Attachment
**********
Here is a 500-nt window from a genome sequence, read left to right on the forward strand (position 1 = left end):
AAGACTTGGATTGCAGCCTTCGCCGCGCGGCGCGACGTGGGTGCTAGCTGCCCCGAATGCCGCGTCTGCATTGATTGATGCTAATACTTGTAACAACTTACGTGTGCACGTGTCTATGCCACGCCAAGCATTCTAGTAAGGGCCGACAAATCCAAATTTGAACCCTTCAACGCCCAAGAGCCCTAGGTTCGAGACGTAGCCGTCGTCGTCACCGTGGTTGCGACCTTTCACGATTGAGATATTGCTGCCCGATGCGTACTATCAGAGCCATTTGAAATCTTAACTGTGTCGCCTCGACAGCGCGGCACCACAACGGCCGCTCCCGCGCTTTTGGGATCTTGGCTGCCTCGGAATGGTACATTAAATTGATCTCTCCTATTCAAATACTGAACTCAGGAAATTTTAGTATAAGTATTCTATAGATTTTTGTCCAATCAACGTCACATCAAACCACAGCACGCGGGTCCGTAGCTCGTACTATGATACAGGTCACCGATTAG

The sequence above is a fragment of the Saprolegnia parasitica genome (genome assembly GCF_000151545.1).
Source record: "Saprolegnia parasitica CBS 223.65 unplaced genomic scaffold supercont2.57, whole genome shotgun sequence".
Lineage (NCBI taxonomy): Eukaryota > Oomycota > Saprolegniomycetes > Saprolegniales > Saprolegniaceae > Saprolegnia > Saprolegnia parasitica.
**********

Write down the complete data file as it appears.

Here is a 500-nt window from a genome sequence, read left to right on the forward strand (position 1 = left end):
AAGACTTGGATTGCAGCCTTCGCCGCGCGGCGCGACGTGGGTGCTAGCTGCCCCGAATGCCGCGTCTGCATTGATTGATGCTAATACTTGTAACAACTTACGTGTGCACGTGTCTATGCCACGCCAAGCATTCTAGTAAGGGCCGACAAATCCAAATTTGAACCCTTCAACGCCCAAGAGCCCTAGGTTCGAGACGTAGCCGTCGTCGTCACCGTGGTTGCGACCTTTCACGATTGAGATATTGCTGCCCGATGCGTACTATCAGAGCCATTTGAAATCTTAACTGTGTCGCCTCGACAGCGCGGCACCACAACGGCCGCTCCCGCGCTTTTGGGATCTTGGCTGCCTCGGAATGGTACATTAAATTGATCTCTCCTATTCAAATACTGAACTCAGGAAATTTTAGTATAAGTATTCTATAGATTTTTGTCCAATCAACGTCACATCAAACCACAGCACGCGGGTCCGTAGCTCGTACTATGATACAGGTCACCGATTAG

The sequence above is a fragment of the Saprolegnia parasitica genome (genome assembly GCF_000151545.1).
Source record: "Saprolegnia parasitica CBS 223.65 unplaced genomic scaffold supercont2.57, whole genome shotgun sequence".
Lineage (NCBI taxonomy): Eukaryota > Oomycota > Saprolegniomycetes > Saprolegniales > Saprolegniaceae > Saprolegnia > Saprolegnia parasitica.